I'm wearing my mask for you, not me
I admire the new Centers for Disease Control and Prevention and its director, Dr. Rochelle Walensky from Harvard. She is following science, and science says there is no reason for me to wear a mask.
My chance of developing a case of COVID-19 serious enough to put me in the hospital is basically zero. I can't say that for anything else in life.
But I'm still supposed to wear my mask until June 15, as if the danger will suddenly disappear.
I'm wearing my mask in the hopes that all the knuckleheads streaming to Las Vegas and parties and the like will decide that they, too, should get vaccinated by June 15, even though they have already stopped wearing their masks except in the market -- if they ever did.
The pace of vaccinations has slowed. The big vaccination sites are closing. Virtually everyone in my neighborhood has been vaccinated, except for our homeless neighbors, many of whom reportedly want neither the vaccine nor a hotel room. That is not the case in many neighborhoods of Los Angeles.
The science behind the change in the mask advice is based on the assumption, which should surely be allowed, that people act rationally.
Rational people don't need the government to force them to get a vaccine. Rational people don't want to die or end up with badly damaged lungs. Rational people were waiting three hours at Dodger Stadium and were grateful for the chance to do so. We should not need a law for people to do what is in their own best interest.
The law is for the "bad man." Oliver Wendell Holmes said that. Of course, not everyone has three hours to spare. OK, they do; you make time for what matters. But let's assume they don't have bus fare. They don't need it. Mobile vaccine units can come to their street or their house. They are parked in convenient locations in parts of town where vaccination rates are lower (how's that for a politically correct way to say Hispanic and Black neighborhoods?). Local pharmacies are stocked with vaccines and have extended hours. There are no more lines, no more appointments. Where are all the people who should be here and not in Las Vegas?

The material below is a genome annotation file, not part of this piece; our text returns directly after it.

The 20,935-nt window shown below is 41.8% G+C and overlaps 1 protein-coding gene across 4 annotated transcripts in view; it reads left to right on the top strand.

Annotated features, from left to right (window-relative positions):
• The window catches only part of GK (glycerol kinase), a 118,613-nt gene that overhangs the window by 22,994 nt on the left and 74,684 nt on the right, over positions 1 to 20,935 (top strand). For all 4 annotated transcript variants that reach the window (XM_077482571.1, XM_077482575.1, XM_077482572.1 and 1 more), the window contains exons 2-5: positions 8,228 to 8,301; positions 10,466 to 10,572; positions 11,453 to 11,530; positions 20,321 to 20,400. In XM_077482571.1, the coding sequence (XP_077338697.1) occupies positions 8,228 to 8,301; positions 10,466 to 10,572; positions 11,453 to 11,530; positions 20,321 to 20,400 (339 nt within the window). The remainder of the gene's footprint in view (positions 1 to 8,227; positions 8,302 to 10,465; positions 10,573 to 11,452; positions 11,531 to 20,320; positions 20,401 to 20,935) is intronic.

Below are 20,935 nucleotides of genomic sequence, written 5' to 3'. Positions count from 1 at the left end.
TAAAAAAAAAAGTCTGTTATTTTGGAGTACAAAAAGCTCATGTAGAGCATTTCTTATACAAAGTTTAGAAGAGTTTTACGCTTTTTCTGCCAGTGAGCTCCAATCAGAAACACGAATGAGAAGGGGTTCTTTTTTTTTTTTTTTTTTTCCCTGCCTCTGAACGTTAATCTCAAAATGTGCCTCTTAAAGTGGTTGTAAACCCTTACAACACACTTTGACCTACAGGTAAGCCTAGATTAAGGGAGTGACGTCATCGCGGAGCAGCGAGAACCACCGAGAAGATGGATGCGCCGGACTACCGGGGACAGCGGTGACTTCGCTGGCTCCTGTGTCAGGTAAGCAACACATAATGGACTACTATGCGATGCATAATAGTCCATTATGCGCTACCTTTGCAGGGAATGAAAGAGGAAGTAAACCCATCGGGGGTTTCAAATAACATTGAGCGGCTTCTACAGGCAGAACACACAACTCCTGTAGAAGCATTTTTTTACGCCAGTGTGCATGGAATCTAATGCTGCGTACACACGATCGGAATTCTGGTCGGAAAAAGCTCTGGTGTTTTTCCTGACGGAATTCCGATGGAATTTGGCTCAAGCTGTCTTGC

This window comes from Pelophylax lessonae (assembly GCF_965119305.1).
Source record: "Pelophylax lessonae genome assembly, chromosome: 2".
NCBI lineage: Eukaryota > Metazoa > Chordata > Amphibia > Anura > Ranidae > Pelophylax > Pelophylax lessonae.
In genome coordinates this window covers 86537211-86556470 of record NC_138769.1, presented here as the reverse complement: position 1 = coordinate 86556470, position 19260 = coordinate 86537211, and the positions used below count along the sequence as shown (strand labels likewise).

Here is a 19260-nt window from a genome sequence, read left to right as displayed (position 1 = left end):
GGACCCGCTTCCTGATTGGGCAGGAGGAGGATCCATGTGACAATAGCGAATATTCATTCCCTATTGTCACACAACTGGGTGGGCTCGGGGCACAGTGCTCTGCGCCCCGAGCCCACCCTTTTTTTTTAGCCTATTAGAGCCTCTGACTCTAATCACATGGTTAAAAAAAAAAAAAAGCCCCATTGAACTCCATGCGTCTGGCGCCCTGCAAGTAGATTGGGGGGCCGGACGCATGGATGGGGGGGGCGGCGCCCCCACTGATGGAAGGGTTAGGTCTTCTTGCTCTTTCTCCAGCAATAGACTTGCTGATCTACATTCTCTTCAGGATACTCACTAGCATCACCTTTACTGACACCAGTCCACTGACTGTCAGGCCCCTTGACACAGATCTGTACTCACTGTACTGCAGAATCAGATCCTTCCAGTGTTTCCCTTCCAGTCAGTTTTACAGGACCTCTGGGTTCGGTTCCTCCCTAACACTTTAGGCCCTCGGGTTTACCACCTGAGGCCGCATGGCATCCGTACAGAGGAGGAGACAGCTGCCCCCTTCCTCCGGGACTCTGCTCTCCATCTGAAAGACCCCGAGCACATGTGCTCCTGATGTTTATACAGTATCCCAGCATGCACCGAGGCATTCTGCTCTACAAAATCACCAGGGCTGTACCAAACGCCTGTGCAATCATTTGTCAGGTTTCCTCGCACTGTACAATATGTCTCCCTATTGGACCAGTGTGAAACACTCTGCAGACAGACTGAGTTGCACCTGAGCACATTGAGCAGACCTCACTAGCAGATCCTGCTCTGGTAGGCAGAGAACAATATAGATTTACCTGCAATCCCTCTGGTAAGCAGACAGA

The media, desperate to explain the inexplicable behavior of many of our neighbors, has turned to studies and experts and interviews on the street. Some people are worried about the shot, when they should be worried about COVID. Some people claim they are too busy, except they will find time to party hardy this weekend. Some people are worried about the cost (nothing) or fear U.S. Immigration and Customs Enforcement (which isn't at the sites). Many people can only be described as stupid, having no reason at all except laziness and inherent insolence.
They will be risking their lives this weekend.
For the last year, I've worried that careless young people and essential workers were bringing the virus home to their vulnerable parents and grandparents. I can only hope that the parents and grandparents who survived their children's risky business have now been vaccinated and are safe from it.
Because we all know what the pictures are going to look like this weekend: crowded water parks and river rides, packed beaches, endless theme park lines, America going back to NORMAL on overdrive. And every one of them will be vaccinated, right?
There is a lot less virus in the air than there used to be. There are a lot fewer sick people, and there's a lot better testing. That means behavior that would have contributed to a significant spike might not result in as much illness as it would have months ago.
Or maybe it will. More contagious variants, you know. I certainly wouldn't bet my life on the rest of the herd. Why bet yours?
Have a safe and healthy Memorial Day. We all need it. We may even deserve it. God bless.
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